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Growing Strategically

October 18, 2016

Successful startups bring something valuable to the marketplace, such as a new technology, a lower price, or more convenient service. If you’re lucky, your new company might soon confront the challenge of managing fast-paced growth. Unfortunately, some companies, new and established, do not adopt a strategic plan to handle growth, and continue doing what they did when they were new. Worse, some companies may adopt the wrong ideas that jeopardize optimal growth.


One key to managing strategic success is to develop a vision for sustainable long-term growth. A viable plan should attempt to achieve consistent sales growth for several years rather than short bursts of rapid expansion. Without a plan, it’s likely you’re going to lose business or give competitors a chance to take business from you. 


When we talk about vision, we are describing the future of your company’s value proposition – what sets you apart from your competitors. Your vision must be one that keeps your company credible, relevant and unique. Why do customers seek out your offerings? Who is your ideal customer, and are you currently serving an audience composed of your ideal customers? The answers to these questions are precisely what’s needed to help you figure out why customers will want to do more business with your company, and how you’ll attract ideal customers. 


The reliability of your growth plans depends to a large extent on your revenue streams. You need to evaluate the revenue streams you could profitably add to your business. After identifying potential revenue streams, determine to your best ability whether you’ll be able to sustain these streams over time. Fads can be killers, as some cool ideas and great products might not provide you with a sustainable profitable revenue stream. Much of the decision may hinge on your cost of capital, especially if you need to invest more in order to expand. Calculations such as ROI or Return on Investment are crucial when deciding whether or not to proceed. 


A growth plan is useful only to the extent that it is measurable., The plan needs to show the relationships between goals, (such as growth in sales volume, market share, geographic coverage and profit), and the drivers of desired performance, (including product and service quality, new market entry, employee engagement, customer loyalty, cost reduction and many more).  Performance goals must be established for business units, regions, departments and individuals. 


The metrics used to evaluate how and why your company is growing (or failing to grow) can provide fine-grained visibility into specific product/market combinations. That is, how is demand being fulfilled in each actual and potential market for your offerings. Factors such as logistics, regional preferences, staffing and financing must be quantified, measured and evaluated by each product you offer (or plan to offer) and the markets you operate in. Obviously, some product/market combinations are more valuable than others, and thus are the ones to pursue as you expand your business.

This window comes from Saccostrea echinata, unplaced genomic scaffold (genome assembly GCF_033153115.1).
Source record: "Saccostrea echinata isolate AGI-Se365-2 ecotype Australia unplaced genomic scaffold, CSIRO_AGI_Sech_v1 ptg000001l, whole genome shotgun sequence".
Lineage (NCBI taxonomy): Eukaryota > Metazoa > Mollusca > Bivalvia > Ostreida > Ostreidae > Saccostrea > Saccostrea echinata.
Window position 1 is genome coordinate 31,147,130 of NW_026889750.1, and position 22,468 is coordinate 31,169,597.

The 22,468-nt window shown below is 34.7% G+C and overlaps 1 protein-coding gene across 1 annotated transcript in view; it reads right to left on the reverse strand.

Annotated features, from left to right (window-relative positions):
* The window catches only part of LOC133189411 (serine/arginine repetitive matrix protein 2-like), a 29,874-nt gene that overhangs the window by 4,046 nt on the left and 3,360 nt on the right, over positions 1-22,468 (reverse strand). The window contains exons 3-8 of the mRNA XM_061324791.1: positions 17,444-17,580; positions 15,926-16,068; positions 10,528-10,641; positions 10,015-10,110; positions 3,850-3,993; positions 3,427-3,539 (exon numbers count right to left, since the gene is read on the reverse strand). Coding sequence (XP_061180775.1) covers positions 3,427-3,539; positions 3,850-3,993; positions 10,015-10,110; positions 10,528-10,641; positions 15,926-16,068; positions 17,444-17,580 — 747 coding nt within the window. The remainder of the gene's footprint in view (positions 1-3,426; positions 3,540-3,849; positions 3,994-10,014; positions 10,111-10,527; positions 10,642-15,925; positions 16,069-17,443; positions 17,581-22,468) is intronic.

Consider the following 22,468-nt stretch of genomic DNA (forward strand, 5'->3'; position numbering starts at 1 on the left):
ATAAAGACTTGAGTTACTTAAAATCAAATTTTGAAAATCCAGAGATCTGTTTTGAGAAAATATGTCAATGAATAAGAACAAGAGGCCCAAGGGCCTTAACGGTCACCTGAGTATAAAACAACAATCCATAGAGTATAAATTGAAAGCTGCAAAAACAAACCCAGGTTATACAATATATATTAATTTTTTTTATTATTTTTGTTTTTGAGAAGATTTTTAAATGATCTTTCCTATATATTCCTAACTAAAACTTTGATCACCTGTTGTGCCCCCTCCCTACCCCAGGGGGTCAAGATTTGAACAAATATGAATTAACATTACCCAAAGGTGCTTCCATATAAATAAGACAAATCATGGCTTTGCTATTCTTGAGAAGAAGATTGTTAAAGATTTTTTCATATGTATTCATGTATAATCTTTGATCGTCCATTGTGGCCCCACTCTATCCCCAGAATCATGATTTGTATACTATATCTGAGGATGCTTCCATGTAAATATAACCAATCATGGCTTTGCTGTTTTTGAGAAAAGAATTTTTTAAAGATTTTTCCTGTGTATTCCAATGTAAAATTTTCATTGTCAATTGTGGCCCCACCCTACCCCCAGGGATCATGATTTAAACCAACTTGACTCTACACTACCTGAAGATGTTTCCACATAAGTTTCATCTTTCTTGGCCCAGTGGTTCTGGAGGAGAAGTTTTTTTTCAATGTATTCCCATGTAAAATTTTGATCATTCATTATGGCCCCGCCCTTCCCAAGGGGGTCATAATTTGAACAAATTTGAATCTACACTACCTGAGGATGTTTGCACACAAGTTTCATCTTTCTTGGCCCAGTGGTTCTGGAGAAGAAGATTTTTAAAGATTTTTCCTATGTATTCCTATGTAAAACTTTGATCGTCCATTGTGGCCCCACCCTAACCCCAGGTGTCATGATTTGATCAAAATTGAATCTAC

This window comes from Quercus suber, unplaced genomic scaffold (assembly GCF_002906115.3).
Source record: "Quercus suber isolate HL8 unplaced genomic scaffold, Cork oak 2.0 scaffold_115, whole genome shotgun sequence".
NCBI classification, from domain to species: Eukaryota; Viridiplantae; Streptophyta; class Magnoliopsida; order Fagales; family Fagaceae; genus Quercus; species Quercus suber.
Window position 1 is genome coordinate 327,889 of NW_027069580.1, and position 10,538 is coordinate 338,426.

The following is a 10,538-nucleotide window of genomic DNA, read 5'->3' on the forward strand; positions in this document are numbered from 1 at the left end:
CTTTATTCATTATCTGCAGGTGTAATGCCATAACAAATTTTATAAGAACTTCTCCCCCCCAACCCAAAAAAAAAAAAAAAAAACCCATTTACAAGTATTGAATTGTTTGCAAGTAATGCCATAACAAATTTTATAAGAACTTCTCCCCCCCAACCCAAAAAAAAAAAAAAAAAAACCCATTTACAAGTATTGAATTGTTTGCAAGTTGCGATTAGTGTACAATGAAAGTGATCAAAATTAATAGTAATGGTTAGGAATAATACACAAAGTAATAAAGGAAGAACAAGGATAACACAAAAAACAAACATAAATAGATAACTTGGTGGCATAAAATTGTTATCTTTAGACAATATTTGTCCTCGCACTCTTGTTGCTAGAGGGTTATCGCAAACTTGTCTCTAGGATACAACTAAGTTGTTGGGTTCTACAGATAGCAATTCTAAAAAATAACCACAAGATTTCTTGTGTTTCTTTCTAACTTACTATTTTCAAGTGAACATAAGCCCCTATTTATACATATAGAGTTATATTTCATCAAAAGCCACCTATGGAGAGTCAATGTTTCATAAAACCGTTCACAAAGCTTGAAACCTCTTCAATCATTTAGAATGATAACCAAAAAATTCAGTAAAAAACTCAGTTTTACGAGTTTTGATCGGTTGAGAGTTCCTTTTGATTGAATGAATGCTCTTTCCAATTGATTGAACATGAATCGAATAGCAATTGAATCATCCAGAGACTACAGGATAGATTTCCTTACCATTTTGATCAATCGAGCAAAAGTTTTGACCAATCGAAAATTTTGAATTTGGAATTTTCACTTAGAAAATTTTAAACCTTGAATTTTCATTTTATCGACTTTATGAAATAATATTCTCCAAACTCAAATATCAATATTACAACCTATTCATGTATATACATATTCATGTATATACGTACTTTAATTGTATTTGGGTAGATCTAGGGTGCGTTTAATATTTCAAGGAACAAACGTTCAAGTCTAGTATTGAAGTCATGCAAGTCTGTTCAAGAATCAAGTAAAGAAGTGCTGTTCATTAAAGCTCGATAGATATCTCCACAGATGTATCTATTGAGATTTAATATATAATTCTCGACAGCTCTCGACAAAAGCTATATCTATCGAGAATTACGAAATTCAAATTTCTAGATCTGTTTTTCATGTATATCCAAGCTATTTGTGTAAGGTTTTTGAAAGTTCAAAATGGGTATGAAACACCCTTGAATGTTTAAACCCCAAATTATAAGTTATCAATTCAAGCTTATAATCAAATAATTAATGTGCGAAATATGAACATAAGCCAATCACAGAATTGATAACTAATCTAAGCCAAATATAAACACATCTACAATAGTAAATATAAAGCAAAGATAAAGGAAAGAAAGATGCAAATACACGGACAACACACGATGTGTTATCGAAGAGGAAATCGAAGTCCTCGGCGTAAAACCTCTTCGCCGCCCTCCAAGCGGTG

Your plan should set a detailed timetable to meet your growth goals. What size do you want your company to be, and how soon do you want to get there? Once again, the execution of the plan requires you to collect and evaluate specific metrics, and the timetable may need to be adjusted to accommodate what the metrics are telling you. Constraints to growth should not be underestimated, whether they are financial, operational, regulatory or managerial.

 

Nor should competitive factors be underestimated – it’s likely that some of your competitors have found a way to do some things better than you do. Evaluate competitors honestly by examining the choices they’ve make and how they have positioned themselves differently from your business. In many cases, success revolves around focusing on the things you do right rather than improving weaknesses. Working to your strengths might be least risky way to grow your company.

 

Finally, growth usually requires new talent. Hiring, compensation, reorganization, promotions and other personnel factors are crucial factors to maintaining your business’ value proposition. You will need to assess your internal knowledge and talent base, and the pros and cons of your organizational structure to support your company’s expansion or diversification. Better to have fewer great, well -compensated employees than a flood of mediocre ones. Your best and most loyal employees are more likely to stick with you as your business is buffeted by the inevitable crosswinds encountered when you grow your company.

 

Each situation is unique. Don’t be shy about bringing in professionals to help you plan and execute your growth strategy, as a botched expansion can often spell doom for an otherwise steady business.

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